Cite as B319265
Filed September 5, 2023
Second District, Div. Seven
By Golnaz Yazdchi
Sheppard Mullin Richter & Hampton LLP
Headnote: Bank’s Duty of Care to Intended Beneficiary of Blocked Account
Summary: Bank owed law firm a duty of care based on the special relationship it had with the law firm as an intended beneficiary of a court-ordered estate blocked account.
Jazzmen Brumfield (Brumfield) was the administrator of her father’s probate estate and was represented by the Law Firm of Fox and Fox (Law Firm). During the course of the probate administration, the court confirmed the sale of estate real property and ordered that the proceeds be deposited into a blocked account at Chase Bank, N.A (Chase). The blocked account order specifically said that funds could be withdrawn only pursuant to court order. Chase opened the blocked account, acknowledged receipt of the blocked account order, and certified that no withdrawal would be permitted without a court order. Brumfield was the only authorized signatory on the account. Upon conclusion of the probate administration, the court entered an order for final distribution, which authorized payment of statutory compensation to Brumfield, attorney’s fees and costs to Law Firm, and the balance of the funds remaining in the account to pay creditor’s claims and heirs. Attorney at Law Firm and Brumfield then went to Chase and presented the order for final distribution, and attorney claimed that he was assured by the Chase representative that no funds would be paid without both Attorney and Brumfield being physically present. Without Law Firm’s knowledge, Brumfield proceeded to withdraw the entirety of the funds from the blocked account and absconded with the funds. Law Firm filed suit against Chase alleging negligence. The trial court granted summary judgment in favor of Chase, finding that it did not owe a duty of care to Law Firm because Brumfield was the customer not Law Firm, and that there was no liability because Chase complied with the probate court order. Law Firm appealed.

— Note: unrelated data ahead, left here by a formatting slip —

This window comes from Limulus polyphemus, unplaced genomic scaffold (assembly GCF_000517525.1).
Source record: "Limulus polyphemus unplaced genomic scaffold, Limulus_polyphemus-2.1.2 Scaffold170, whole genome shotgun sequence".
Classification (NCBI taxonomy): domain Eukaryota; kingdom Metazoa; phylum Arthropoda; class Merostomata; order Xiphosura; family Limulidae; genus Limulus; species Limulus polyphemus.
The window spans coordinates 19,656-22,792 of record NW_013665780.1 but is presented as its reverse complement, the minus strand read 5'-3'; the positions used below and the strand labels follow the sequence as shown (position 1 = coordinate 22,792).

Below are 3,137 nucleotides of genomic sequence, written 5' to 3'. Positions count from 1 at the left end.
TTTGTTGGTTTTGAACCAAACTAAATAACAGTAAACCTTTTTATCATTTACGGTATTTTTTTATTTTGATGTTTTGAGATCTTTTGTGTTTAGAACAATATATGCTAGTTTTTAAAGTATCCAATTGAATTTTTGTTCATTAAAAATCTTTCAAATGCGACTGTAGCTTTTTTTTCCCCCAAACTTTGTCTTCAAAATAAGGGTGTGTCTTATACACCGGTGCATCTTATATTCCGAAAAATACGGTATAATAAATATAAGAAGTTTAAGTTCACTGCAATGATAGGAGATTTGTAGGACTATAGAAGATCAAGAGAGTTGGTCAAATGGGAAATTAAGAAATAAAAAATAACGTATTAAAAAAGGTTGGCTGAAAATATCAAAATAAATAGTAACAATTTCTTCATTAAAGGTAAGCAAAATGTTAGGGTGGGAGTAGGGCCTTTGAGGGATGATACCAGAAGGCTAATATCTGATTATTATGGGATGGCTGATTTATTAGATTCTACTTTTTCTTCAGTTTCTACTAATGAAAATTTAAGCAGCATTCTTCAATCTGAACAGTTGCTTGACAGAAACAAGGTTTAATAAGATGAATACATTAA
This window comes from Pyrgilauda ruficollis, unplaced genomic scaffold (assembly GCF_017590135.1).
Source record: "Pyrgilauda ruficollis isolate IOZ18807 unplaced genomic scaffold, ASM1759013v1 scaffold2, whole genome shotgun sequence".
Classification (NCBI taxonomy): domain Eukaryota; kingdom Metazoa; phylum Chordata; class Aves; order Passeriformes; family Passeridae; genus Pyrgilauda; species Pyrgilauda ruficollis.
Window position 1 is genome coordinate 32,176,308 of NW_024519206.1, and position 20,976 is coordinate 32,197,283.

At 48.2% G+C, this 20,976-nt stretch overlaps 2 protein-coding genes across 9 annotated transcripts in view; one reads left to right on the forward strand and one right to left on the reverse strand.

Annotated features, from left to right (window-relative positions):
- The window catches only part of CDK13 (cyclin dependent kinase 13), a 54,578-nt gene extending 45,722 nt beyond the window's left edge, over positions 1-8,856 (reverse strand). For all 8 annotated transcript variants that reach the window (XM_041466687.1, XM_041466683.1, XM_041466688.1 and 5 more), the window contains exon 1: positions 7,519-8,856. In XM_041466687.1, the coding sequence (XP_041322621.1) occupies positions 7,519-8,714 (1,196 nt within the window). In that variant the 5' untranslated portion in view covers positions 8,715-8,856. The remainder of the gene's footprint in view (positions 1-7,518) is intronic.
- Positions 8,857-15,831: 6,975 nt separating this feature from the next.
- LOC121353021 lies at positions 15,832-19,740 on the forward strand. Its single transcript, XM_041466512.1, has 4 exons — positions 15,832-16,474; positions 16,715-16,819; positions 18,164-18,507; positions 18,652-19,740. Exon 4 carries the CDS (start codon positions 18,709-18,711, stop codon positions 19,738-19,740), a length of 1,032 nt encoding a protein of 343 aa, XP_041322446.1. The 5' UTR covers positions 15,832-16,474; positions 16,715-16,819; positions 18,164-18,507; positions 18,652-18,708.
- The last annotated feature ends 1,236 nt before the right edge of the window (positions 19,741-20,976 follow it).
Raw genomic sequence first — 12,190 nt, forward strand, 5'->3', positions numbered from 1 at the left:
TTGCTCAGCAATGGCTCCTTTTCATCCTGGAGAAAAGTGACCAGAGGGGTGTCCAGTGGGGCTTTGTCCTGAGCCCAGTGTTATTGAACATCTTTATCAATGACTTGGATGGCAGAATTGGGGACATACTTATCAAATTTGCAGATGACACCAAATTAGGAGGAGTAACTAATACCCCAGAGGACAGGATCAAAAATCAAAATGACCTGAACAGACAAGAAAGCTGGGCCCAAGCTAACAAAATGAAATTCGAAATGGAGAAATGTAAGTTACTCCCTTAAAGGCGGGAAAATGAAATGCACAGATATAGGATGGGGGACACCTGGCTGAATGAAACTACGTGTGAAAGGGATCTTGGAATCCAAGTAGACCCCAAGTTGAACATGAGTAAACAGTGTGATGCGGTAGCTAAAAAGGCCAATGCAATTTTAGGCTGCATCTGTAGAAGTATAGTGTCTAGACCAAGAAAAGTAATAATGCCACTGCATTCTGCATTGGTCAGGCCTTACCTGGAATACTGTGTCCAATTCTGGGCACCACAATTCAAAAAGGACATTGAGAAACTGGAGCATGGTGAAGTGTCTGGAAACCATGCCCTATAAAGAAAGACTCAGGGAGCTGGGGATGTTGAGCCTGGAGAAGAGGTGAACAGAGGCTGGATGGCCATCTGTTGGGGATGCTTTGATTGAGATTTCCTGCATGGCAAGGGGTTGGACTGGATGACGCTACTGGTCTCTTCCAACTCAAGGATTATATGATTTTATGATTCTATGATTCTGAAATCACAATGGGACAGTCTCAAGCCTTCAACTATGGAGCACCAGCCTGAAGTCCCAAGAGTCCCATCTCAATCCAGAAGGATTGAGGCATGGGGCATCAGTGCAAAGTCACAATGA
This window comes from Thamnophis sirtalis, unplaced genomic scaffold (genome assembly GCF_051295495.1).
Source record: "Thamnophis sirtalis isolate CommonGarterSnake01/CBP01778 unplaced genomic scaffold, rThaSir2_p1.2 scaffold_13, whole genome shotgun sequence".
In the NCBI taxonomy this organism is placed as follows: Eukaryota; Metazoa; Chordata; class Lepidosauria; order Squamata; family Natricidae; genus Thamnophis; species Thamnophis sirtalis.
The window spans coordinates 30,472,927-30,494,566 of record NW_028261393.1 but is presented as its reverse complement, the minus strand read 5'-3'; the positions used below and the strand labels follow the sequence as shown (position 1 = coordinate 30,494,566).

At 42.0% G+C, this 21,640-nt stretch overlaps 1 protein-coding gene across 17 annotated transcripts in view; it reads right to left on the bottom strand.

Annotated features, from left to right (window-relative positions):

The appellate court reversed. Chase owed a duty of care to Law Firm because it had a special relationship with Law Firm as an intended beneficiary of the blocked account order and acknowledgment, the purpose of which was to ensure that estate funds would be available for distribution to the estate’s intended beneficiaries. Although banks generally do not have a duty to police customer accounts for suspicious activity, Chased owed the Law Firm a duty to act with reasonable care in allowing distributions pursuant to court order only. The order for final distribution did not authorize Chase to distribute the balance of the blocked account to Brumfield. Accordingly, there were triable issues of fact as to whether Chase breached its duty of care, and whether that breach caused harm to Law Firm.